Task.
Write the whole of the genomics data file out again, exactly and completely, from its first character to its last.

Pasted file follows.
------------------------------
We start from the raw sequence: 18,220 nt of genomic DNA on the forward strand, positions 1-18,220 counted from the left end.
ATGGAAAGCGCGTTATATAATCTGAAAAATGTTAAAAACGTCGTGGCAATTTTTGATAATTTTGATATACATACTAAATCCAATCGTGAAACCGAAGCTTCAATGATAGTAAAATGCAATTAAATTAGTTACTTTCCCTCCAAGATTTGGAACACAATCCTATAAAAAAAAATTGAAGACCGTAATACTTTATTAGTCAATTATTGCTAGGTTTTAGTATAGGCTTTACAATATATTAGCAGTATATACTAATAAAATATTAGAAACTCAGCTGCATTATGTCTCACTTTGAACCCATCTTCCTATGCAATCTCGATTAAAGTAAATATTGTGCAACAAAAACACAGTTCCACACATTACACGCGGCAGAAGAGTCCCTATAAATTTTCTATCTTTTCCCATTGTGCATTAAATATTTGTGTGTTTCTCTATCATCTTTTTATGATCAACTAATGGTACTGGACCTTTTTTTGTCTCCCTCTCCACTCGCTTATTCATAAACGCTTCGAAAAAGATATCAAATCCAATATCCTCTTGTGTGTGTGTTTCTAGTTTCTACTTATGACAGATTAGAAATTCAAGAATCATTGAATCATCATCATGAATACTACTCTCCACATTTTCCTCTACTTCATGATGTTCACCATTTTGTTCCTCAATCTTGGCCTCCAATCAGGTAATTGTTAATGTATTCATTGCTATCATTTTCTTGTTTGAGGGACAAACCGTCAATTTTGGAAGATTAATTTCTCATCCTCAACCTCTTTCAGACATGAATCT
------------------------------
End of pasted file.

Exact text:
We start from the raw sequence: 18,220 nt of genomic DNA on the forward strand, positions 1-18,220 counted from the left end.
ATGGAAAGCGCGTTATATAATCTGAAAAATGTTAAAAACGTCGTGGCAATTTTTGATAATTTTGATATACATACTAAATCCAATCGTGAAACCGAAGCTTCAATGATAGTAAAATGCAATTAAATTAGTTACTTTCCCTCCAAGATTTGGAACACAATCCTATAAAAAAAAATTGAAGACCGTAATACTTTATTAGTCAATTATTGCTAGGTTTTAGTATAGGCTTTACAATATATTAGCAGTATATACTAATAAAATATTAGAAACTCAGCTGCATTATGTCTCACTTTGAACCCATCTTCCTATGCAATCTCGATTAAAGTAAATATTGTGCAACAAAAACACAGTTCCACACATTACACGCGGCAGAAGAGTCCCTATAAATTTTCTATCTTTTCCCATTGTGCATTAAATATTTGTGTGTTTCTCTATCATCTTTTTATGATCAACTAATGGTACTGGACCTTTTTTTGTCTCCCTCTCCACTCGCTTATTCATAAACGCTTCGAAAAAGATATCAAATCCAATATCCTCTTGTGTGTGTGTTTCTAGTTTCTACTTATGACAGATTAGAAATTCAAGAATCATTGAATCATCATCATGAATACTACTCTCCACATTTTCCTCTACTTCATGATGTTCACCATTTTGTTCCTCAATCTTGGCCTCCAATCAGGTAATTGTTAATGTATTCATTGCTATCATTTTCTTGTTTGAGGGACAAACCGTCAATTTTGGAAGATTAATTTCTCATCCTCAACCTCTTTCAGACATGAATCT